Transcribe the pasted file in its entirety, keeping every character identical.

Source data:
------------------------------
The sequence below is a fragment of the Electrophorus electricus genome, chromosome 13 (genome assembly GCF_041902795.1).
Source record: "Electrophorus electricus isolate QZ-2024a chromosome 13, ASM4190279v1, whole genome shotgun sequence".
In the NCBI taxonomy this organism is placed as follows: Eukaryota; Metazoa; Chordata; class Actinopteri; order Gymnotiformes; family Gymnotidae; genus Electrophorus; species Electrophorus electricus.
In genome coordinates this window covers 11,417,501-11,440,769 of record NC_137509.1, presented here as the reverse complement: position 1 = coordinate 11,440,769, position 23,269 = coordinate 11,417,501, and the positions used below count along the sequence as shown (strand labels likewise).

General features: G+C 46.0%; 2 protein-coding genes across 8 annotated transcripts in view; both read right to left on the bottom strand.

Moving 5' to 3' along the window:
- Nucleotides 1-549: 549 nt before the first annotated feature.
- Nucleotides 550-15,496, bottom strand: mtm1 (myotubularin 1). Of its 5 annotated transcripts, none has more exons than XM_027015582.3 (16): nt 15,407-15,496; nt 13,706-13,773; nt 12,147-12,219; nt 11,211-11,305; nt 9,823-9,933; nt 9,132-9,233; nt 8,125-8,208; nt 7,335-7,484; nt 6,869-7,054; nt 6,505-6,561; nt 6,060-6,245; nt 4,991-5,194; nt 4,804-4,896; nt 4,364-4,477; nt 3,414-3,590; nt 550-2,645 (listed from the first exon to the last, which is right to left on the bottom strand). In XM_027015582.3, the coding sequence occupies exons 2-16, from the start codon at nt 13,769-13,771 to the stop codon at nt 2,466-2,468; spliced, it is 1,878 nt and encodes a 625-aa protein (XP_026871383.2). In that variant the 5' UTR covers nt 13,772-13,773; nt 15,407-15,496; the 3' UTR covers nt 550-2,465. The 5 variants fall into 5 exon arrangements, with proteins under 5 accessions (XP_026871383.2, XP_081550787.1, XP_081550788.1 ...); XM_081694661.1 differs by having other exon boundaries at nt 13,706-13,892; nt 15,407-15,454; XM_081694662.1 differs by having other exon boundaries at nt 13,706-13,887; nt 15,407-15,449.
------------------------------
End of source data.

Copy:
The sequence below is a fragment of the Electrophorus electricus genome, chromosome 13 (genome assembly GCF_041902795.1).
Source record: "Electrophorus electricus isolate QZ-2024a chromosome 13, ASM4190279v1, whole genome shotgun sequence".
In the NCBI taxonomy this organism is placed as follows: Eukaryota; Metazoa; Chordata; class Actinopteri; order Gymnotiformes; family Gymnotidae; genus Electrophorus; species Electrophorus electricus.
In genome coordinates this window covers 11,417,501-11,440,769 of record NC_137509.1, presented here as the reverse complement: position 1 = coordinate 11,440,769, position 23,269 = coordinate 11,417,501, and the positions used below count along the sequence as shown (strand labels likewise).

General features: G+C 46.0%; 2 protein-coding genes across 8 annotated transcripts in view; both read right to left on the bottom strand.

Moving 5' to 3' along the window:
- Nucleotides 1-549: 549 nt before the first annotated feature.
- Nucleotides 550-15,496, bottom strand: mtm1 (myotubularin 1). Of its 5 annotated transcripts, none has more exons than XM_027015582.3 (16): nt 15,407-15,496; nt 13,706-13,773; nt 12,147-12,219; nt 11,211-11,305; nt 9,823-9,933; nt 9,132-9,233; nt 8,125-8,208; nt 7,335-7,484; nt 6,869-7,054; nt 6,505-6,561; nt 6,060-6,245; nt 4,991-5,194; nt 4,804-4,896; nt 4,364-4,477; nt 3,414-3,590; nt 550-2,645 (listed from the first exon to the last, which is right to left on the bottom strand). In XM_027015582.3, the coding sequence occupies exons 2-16, from the start codon at nt 13,769-13,771 to the stop codon at nt 2,466-2,468; spliced, it is 1,878 nt and encodes a 625-aa protein (XP_026871383.2). In that variant the 5' UTR covers nt 13,772-13,773; nt 15,407-15,496; the 3' UTR covers nt 550-2,465. The 5 variants fall into 5 exon arrangements, with proteins under 5 accessions (XP_026871383.2, XP_081550787.1, XP_081550788.1 ...); XM_081694661.1 differs by having other exon boundaries at nt 13,706-13,892; nt 15,407-15,454; XM_081694662.1 differs by having other exon boundaries at nt 13,706-13,887; nt 15,407-15,449.